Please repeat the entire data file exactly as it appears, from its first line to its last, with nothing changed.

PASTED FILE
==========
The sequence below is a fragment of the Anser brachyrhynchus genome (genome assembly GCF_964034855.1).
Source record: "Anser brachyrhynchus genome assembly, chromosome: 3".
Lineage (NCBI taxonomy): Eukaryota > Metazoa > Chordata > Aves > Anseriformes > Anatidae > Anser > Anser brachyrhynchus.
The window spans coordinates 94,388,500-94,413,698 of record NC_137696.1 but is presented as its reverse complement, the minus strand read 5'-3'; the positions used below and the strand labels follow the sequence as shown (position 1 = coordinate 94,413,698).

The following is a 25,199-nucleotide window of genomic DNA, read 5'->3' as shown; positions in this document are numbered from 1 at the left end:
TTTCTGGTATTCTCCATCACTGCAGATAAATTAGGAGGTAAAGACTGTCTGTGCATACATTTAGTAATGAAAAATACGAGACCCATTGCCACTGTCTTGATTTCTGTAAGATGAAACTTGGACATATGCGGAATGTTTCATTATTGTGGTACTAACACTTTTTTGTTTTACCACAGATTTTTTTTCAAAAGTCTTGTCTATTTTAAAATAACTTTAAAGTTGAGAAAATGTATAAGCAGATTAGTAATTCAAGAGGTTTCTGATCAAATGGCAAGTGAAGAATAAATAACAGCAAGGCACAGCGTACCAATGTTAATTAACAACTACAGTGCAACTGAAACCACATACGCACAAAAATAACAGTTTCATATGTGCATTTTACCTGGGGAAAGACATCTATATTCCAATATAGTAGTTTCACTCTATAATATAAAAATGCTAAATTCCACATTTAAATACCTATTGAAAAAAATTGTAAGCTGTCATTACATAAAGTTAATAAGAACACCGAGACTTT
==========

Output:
The sequence below is a fragment of the Anser brachyrhynchus genome (genome assembly GCF_964034855.1).
Source record: "Anser brachyrhynchus genome assembly, chromosome: 3".
Lineage (NCBI taxonomy): Eukaryota > Metazoa > Chordata > Aves > Anseriformes > Anatidae > Anser > Anser brachyrhynchus.
The window spans coordinates 94,388,500-94,413,698 of record NC_137696.1 but is presented as its reverse complement, the minus strand read 5'-3'; the positions used below and the strand labels follow the sequence as shown (position 1 = coordinate 94,413,698).

The following is a 25,199-nucleotide window of genomic DNA, read 5'->3' as shown; positions in this document are numbered from 1 at the left end:
TTTCTGGTATTCTCCATCACTGCAGATAAATTAGGAGGTAAAGACTGTCTGTGCATACATTTAGTAATGAAAAATACGAGACCCATTGCCACTGTCTTGATTTCTGTAAGATGAAACTTGGACATATGCGGAATGTTTCATTATTGTGGTACTAACACTTTTTTGTTTTACCACAGATTTTTTTTCAAAAGTCTTGTCTATTTTAAAATAACTTTAAAGTTGAGAAAATGTATAAGCAGATTAGTAATTCAAGAGGTTTCTGATCAAATGGCAAGTGAAGAATAAATAACAGCAAGGCACAGCGTACCAATGTTAATTAACAACTACAGTGCAACTGAAACCACATACGCACAAAAATAACAGTTTCATATGTGCATTTTACCTGGGGAAAGACATCTATATTCCAATATAGTAGTTTCACTCTATAATATAAAAATGCTAAATTCCACATTTAAATACCTATTGAAAAAAATTGTAAGCTGTCATTACATAAAGTTAATAAGAACACCGAGACTTT